Girard’s Mimetic Double Bind
René Girard, in his literary theory of mimetic desire, proposes what he calls a “model-obstacle”, a role model who demonstrates an object of desire and yet, in possessing that object, becomes a rival who obstructs fulfilment of the desire. According to Girard, the “internal mediation” of this mimetic dynamic “operates along the same lines as what Gregory Bateson called the ‘double bind’.” Girard found in Sigmund Freud’s psychoanalytic theory, a precursor to mimetic desire. “The individual who ‘adjusts’ has managed to relegate the two contradictory injunctions of the double bind—to imitate and not to imitate—to two different domains of application. This is, he divides reality in such a way as to neutralize the double bind.” While critical of Freud’s doctrine of the unconscious mind, Girard sees the ancient Greek tragedy, Oedipus Rex, and key elements of Freud’s Oedipus complex, patricidal and incestuous desire, to serve as prototypes for his own analysis of the mimetic double bind.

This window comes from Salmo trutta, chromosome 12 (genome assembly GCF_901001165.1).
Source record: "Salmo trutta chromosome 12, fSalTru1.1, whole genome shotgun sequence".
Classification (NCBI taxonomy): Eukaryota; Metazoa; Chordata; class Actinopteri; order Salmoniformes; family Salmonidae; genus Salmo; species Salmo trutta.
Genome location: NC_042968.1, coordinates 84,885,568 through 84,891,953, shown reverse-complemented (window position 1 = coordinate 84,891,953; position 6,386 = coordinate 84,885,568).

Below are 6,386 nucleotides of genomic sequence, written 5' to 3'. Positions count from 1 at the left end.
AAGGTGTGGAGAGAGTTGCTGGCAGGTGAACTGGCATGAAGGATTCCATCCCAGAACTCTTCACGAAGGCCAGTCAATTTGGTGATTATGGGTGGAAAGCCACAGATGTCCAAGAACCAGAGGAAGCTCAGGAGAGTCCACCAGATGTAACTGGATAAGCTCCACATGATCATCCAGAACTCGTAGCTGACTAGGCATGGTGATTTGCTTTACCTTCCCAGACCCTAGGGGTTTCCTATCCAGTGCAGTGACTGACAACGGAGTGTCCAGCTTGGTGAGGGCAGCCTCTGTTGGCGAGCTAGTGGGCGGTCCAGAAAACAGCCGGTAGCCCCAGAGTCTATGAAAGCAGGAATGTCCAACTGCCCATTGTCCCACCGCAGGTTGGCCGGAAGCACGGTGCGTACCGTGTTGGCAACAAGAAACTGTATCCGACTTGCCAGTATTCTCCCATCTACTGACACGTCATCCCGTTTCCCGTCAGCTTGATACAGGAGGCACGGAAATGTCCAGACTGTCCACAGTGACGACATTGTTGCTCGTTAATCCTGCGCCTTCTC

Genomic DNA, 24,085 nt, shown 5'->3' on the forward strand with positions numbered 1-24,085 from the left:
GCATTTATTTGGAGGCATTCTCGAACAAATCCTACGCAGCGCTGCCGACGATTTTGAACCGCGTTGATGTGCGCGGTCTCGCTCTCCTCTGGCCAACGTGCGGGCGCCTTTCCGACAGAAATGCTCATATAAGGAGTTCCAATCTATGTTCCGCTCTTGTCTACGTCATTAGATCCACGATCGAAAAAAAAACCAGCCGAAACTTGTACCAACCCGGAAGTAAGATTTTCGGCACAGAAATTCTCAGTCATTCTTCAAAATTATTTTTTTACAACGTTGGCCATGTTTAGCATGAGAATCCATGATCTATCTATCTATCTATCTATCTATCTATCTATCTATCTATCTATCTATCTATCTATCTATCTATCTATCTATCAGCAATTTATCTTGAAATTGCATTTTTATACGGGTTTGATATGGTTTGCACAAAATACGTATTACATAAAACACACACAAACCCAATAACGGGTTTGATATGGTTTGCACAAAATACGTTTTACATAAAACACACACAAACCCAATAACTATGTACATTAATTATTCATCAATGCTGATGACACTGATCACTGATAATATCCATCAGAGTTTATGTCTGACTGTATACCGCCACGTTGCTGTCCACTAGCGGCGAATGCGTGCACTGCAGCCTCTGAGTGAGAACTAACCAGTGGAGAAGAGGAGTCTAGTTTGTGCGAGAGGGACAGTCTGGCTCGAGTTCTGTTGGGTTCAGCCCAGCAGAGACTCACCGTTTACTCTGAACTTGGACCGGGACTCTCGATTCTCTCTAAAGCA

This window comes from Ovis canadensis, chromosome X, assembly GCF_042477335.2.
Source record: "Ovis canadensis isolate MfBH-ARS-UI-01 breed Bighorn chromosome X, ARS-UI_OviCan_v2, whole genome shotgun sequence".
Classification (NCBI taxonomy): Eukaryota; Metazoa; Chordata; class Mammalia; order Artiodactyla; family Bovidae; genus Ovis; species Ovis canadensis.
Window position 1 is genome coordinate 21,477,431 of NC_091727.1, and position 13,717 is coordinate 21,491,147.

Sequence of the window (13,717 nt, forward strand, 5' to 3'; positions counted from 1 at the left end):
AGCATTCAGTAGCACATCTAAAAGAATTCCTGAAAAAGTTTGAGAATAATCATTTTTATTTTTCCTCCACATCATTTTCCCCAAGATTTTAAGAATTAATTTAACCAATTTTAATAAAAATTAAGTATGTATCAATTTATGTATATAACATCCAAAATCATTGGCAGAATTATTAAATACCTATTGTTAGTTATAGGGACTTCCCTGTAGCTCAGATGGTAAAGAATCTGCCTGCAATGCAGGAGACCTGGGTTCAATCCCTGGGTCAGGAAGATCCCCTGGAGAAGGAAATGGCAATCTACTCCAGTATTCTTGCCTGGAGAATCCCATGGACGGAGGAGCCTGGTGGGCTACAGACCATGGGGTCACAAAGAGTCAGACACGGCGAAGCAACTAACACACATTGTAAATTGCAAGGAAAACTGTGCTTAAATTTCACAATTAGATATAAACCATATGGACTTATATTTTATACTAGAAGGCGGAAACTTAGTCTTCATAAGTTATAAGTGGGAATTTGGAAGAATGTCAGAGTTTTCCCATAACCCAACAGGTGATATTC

Far from being restricted to a limited number of pathological cases, as American theoreticians suggest, the double bind – a contradictory double imperative, or rather a whole network of contradictory imperatives – is an extremely common phenomenon. In fact, it is so common that it might be said to form the basis of all human relationships.